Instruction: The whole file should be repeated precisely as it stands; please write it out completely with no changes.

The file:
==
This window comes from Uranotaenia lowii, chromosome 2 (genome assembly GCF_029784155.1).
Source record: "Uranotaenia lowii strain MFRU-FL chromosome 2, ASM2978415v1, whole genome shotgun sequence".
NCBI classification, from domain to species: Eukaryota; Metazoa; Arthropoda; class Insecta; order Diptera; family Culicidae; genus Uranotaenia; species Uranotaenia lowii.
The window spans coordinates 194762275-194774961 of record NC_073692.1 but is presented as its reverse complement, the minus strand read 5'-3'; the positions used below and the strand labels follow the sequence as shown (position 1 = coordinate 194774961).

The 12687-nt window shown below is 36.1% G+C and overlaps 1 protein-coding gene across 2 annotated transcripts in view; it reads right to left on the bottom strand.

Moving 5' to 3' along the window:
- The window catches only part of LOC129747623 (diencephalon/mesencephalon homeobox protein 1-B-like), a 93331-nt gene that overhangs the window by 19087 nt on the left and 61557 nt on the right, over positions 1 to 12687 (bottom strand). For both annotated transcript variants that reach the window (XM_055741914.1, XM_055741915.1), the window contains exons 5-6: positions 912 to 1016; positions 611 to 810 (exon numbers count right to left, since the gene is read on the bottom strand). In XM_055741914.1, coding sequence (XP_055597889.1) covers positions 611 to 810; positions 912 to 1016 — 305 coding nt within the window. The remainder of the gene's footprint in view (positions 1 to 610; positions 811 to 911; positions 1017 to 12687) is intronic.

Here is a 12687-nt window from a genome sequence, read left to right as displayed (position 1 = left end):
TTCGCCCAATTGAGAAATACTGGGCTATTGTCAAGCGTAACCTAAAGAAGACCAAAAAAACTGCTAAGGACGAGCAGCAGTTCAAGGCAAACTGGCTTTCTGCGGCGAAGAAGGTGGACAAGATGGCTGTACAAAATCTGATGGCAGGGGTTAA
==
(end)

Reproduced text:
This window comes from Uranotaenia lowii, chromosome 2 (genome assembly GCF_029784155.1).
Source record: "Uranotaenia lowii strain MFRU-FL chromosome 2, ASM2978415v1, whole genome shotgun sequence".
NCBI classification, from domain to species: Eukaryota; Metazoa; Arthropoda; class Insecta; order Diptera; family Culicidae; genus Uranotaenia; species Uranotaenia lowii.
The window spans coordinates 194762275-194774961 of record NC_073692.1 but is presented as its reverse complement, the minus strand read 5'-3'; the positions used below and the strand labels follow the sequence as shown (position 1 = coordinate 194774961).

The 12687-nt window shown below is 36.1% G+C and overlaps 1 protein-coding gene across 2 annotated transcripts in view; it reads right to left on the bottom strand.

Moving 5' to 3' along the window:
- The window catches only part of LOC129747623 (diencephalon/mesencephalon homeobox protein 1-B-like), a 93331-nt gene that overhangs the window by 19087 nt on the left and 61557 nt on the right, over positions 1 to 12687 (bottom strand). For both annotated transcript variants that reach the window (XM_055741914.1, XM_055741915.1), the window contains exons 5-6: positions 912 to 1016; positions 611 to 810 (exon numbers count right to left, since the gene is read on the bottom strand). In XM_055741914.1, coding sequence (XP_055597889.1) covers positions 611 to 810; positions 912 to 1016 — 305 coding nt within the window. The remainder of the gene's footprint in view (positions 1 to 610; positions 811 to 911; positions 1017 to 12687) is intronic.

Here is a 12687-nt window from a genome sequence, read left to right as displayed (position 1 = left end):
TTCGCCCAATTGAGAAATACTGGGCTATTGTCAAGCGTAACCTAAAGAAGACCAAAAAAACTGCTAAGGACGAGCAGCAGTTCAAGGCAAACTGGCTTTCTGCGGCGAAGAAGGTGGACAAGATGGCTGTACAAAATCTGATGGCAGGGGTTAA